Planning Based Service Composition

Planning Based Service Composition

Maja Vukovic (IBM T.J.Watson Research, USA) and Peter Robinson (University of Cambridge, UK)
DOI: 10.4018/978-1-60960-485-1.ch010
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This chapter presents how automated service composition can be considered as a planning problem. Furthermore it identifies the following three specific technical requirements for planning systems in order to handle service composition problem: (1) richness of domain description, (2) control constructs for assembling complex actions, and (3) a mechanism for plan optimization. This chapter illustrates a number of existing planning systems and discusses their applicability to automated service composition. The chapter then describes a service composition framework, based on a forward chaining planner, and how the abstract plan is instantiated into an executable service. Finally, the chapter discusses future research directions in planning based service composition.
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1. Introduction

With the evolution of the Web and introduction of Web service technology, as a popular way of developing distributed applications, service composition has gained considerable attention to support business-to-business or enterprise application integration. This approach has been applied in a number of domains ranging from travel planning (S. McIlraith & Son, 2002), dining and entertainment booking services (Dale & Ceccaroni, 2002; Ponnekanti & Fox, 2002), content and news conversion services (Sabou, Richards, & Splunter, 2003), to managing supply-chain operations (Zeng et al., 2003), an agent based mobile e-Health system for emergency medical assistance task management (Klusch and Gerber, 2006), and automating IT processes in the telecommunications domain (Agarwal, 2005).

The ultimate promise of Web services, as atomic components that enable dynamic and adaptive e-business solutions calls for mechanisms is to facilitate the integration of their complex interactions into composite added value services. The development of the high-level, semantic languages for abstract description of an atomic and complex service has opened the space for automated service composition.

In the most general sense, service composition methodologies can be categorized into approaches that are based on the following underlying technology: constraint based systems, verification of artifact-based workflows, operations research concepts, weakest pre-conditions in formal verification and synthesis and AI planning.

Early works on service composition have employed scripting and coordination languages (Gelernter & Carriero, 1992), rule-based systems (Ponnekanti & Fox, 2002), planning (Wu, Sirin, Hendler, Nau, & Parsia, 2003), situation calculus (Berardi, Calvanese, Giacomo, & Mecella, 2003), data view integration (Thakkar et al., 2003), and integer programming (Zeng et al., 2004).

Logic-based approaches include reduction of the service composition problem to satisfiability in logic of programs (Berardi et al., 2003) such as Propositional Dynamic Logic (PDL).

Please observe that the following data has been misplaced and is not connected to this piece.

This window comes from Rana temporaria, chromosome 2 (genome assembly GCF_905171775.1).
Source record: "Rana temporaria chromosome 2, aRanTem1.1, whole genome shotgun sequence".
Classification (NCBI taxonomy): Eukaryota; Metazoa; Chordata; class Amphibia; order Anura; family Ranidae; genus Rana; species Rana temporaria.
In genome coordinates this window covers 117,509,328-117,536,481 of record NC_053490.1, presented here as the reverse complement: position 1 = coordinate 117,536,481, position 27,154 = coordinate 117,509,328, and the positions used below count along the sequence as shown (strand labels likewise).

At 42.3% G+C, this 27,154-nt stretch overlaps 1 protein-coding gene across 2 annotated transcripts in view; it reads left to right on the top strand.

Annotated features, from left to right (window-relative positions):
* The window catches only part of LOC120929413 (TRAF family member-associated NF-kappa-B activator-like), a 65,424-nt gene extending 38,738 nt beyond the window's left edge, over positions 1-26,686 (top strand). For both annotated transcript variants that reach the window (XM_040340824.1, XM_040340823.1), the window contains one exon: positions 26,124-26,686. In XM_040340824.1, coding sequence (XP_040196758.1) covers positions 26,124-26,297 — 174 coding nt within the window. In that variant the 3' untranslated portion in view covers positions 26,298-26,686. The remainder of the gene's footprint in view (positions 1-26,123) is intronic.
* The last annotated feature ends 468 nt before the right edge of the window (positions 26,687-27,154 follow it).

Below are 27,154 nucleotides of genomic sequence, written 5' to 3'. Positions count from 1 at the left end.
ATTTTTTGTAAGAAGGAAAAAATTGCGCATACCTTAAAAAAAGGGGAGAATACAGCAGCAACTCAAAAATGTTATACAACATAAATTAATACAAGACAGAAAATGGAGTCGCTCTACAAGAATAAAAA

More recent work (Patrizi, 2008) applies Linear Time Logic synthesis, based on model checking of game structures. Another set of logic-bases approaches exploits the formal notion of simulation (Berardi et al, 2008, where composite service request is represented using a finite deterministic transition model. Furthermore, simulation is used to compute all the possible compositions at the same time, and thereby delaying the choice of the executable composite service.

Fritz et al. (Fritz, Hull and Su, 2009), consider the service composition as the automated workflow construction problem. They present the concept of business-artifacts, which encapsulates the data of a business entity, as well as the specification of its lifecycle, capturing how the artifacts evolve as they move through a workflow resulting from execution of services. This method captures the behavior of a composite service in a general-purpose workflow schema that can be used for all possible inputs, allowing for more flexiblity in scheduling the services based on various optimization parameters.

The service composition methodologies vary in their ability to represent and model non-functional properties of the service, to verify the correctness of the composite service, to automate the process of service composition fully, and to gracefully scale as the number of atomic services increases.

This chapter further discusses applicability and challenges in employing AI Planning as a core mechanism for assembling a composite service. AI Planning allows for a composition request to be expressed in terms of goal conditions that specify a set of constraints and preferences. By explicitly declaring services as processes in terms of their inputs, outputs, reconditions and effects, this chapter shows how to employ goal-oriented inferencing from planning technology for service composition.

Service composition requires a number of sophisticated facilities in the planning system, so that goal and application domain models are realistic, complete and comprehensive. This chapter examines several features that planning systems should support.

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